There are two kinds of popular books about mathematics; bracing ones that rub against the frontiers of the subject, and those with a softer touch, aiming for something more like “math appreciation.” These books say to the reader “I know you hated this in school, but hold my hand and you’ll be fine; it’s really not so bad.” Daniel Tammet’s “Thinking in Numbers’’ is the softest of the soft, an affable if finally rather lightweight collection of essays and observations perhaps better described as “around” mathematics than about it.

Tammet, a high-functioning autistic savant, is the author of a best-selling autobiography, “Born on a Blue Day,’’ and he brings to “Thinking in Numbers’’ the memoirist’s handiness with a well-placed detail. In his new book, the details come not from his own life story but from a broad landscape of mathematical, intellectual, and literary history. One gets the sense throughout that Tammet spends a lot of time in a comfortable and well-stocked library.

The wide reading serves him well. Tammet offers a pleasant meditation on imaginary cities planned along mathematical lines by the 15th-century Florentine architect Filarete and by the American shaving magnate King Camp Gillette; he tells a convincing story about what calculus meant to Leo Tolstoy; he recounts a childhood run-in with Zeno’s paradox; and he wanders through the polyglot thicket of counting words in the world’s languages. Tammet himself is said to speak 10 – or 11, if you count Mänti, a language he devised himself and named after the Finnish word for “pine tree.”

“Thinking in Numbers’’ does not aim to be academic or authoritative; no thudding policy prescriptions here, and no footnotes. But often Tammet’s writing is so light that it floats away. “Poetry and prime numbers have this in common,” Tammet writes, “both are as unpredictable, difficult to define, and multiple-meaning as a life.” Well, OK — but this doesn’t distinguish either poetry or prime numbers from irony, good sportsmanship, or any number of other abstract entities.

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Later, Tammet remarks that “the Sioux have no word for ‘late’ or ‘waiting.’ ” That sounded odd to me, so I wrote Armik Mirzayan, a linguistics professor at the University of South Dakota specializing in Lakota, to ask whether the Sioux were in fact incapable of expressing these concepts in their native language. Just in case you ever need to know this, Lakota has words for both. This kind of casual wrongness is worrying in a book whose charm is so dependent on its density of amusing facts. Maybe a few footnotes wouldn’t have been so bad.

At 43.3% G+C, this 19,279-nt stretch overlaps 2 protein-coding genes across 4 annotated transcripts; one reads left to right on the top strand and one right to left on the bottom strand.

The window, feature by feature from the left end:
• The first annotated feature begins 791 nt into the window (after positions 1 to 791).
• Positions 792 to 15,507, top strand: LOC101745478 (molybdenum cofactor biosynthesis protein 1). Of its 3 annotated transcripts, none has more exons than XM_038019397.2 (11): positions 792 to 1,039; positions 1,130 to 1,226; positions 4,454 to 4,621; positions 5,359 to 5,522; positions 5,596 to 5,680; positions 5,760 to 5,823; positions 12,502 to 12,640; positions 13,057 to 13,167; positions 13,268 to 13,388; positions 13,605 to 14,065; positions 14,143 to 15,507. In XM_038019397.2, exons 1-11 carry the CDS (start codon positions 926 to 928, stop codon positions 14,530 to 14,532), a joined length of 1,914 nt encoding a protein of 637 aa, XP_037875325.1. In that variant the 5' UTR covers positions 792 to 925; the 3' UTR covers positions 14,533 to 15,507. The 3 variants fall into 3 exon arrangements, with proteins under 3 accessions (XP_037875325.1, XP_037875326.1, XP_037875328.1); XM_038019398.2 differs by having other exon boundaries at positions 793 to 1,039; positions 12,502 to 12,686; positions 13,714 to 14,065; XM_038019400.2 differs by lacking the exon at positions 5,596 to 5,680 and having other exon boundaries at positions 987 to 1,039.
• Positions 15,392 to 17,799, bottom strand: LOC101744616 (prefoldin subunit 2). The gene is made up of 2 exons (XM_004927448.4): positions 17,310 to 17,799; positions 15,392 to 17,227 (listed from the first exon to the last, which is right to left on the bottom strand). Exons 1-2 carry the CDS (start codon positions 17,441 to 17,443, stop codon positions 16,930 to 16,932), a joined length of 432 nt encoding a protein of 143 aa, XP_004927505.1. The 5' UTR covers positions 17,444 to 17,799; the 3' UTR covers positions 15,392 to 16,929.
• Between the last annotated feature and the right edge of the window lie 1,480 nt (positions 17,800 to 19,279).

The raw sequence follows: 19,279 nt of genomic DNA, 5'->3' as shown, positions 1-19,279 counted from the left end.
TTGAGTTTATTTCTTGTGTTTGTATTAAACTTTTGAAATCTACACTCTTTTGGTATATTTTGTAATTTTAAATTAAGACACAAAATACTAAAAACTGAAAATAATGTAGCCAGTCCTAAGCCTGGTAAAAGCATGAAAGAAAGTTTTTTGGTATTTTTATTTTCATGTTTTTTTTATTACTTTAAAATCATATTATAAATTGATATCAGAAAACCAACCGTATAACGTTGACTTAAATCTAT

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The centerpiece of “Thinking in Numbers’’ is Tammet’s account of a strange performance in which he recited 22,514 digits of pi, from memory, to a crowded lecture hall in Oxford. This accomplishment set a European record that still stands, though Tammet is just an amateur compared with Lu Chao, a Chinese graduate student who reeled off 67,890 in 2005.

If listening to tens of thousands of digits in sequence sounds to you like a dull afternoon, I can’t blame you. But Tammet is fascinated by the celebrity mathematical constant:

“Long after my school days ended, pi’s beauty stayed with me. The digits had insinuated themselves into my mind. Those digits seemed to speak of endless possibility, illimitable adventure. At odd moments I would find myself murmuring them, a gentle reminder. Of course, I could not possess pi — the number, its beauty, or its immensity. Perhaps, in fact, it possessed me.”

This is typical Tammet – vague, lyrical, and somewhat lacking in meaning. A gentle reminder of what?

He does a good job explaining the basics; that the digits of pi never stop, nor do they repeat in a periodic pattern as do the decimal expansions of rational numbers, like 1/7 = 0.142857142857142857 . . . Rather, pi’s digits go on and on without apparent pattern, presumably containing every possible numerical sequence — your phone number, a hundred thousand 7s — somewhere down the infinite line. (Tammet states this as a fact; actually, while it seems quite likely to be the case, mathematicians don’t know whether it’s true and a proof seems totally out of reach.)

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But it’s just as true for a sequence of totally random digits. And the digits of pi have no more beauty to them than the random ones do. The beauty of pi – and it really is a handsome devil of a number — lies in the rich web of interconnections between pi, geometry, number theory, probability, and more — not in a string of digits which might as well be drawn from a phone book. The digits specify pi, but they are not pi, any more than the longitude and latitude 48.8586 degrees N, 2.2942 degrees E are the Eiffel Tower.

This may be too severe a standard to apply to “Thinking in Numbers,’’ which is meant as a chat, not a lesson. You can turn to the more challenging pop-math books if you want to get to the guts of the matter; this one exists just to send the message, simple and true, that numbers are everywhere in the human world, for master memorizers and ordinary people alike.

Jordan Ellenberg is a professor of mathematics at the University of Wisconsin- Madison. His book, “How Not to Be Wrong,” will be published in early 2014. He can be reached at ellenber@math.wisc.edu.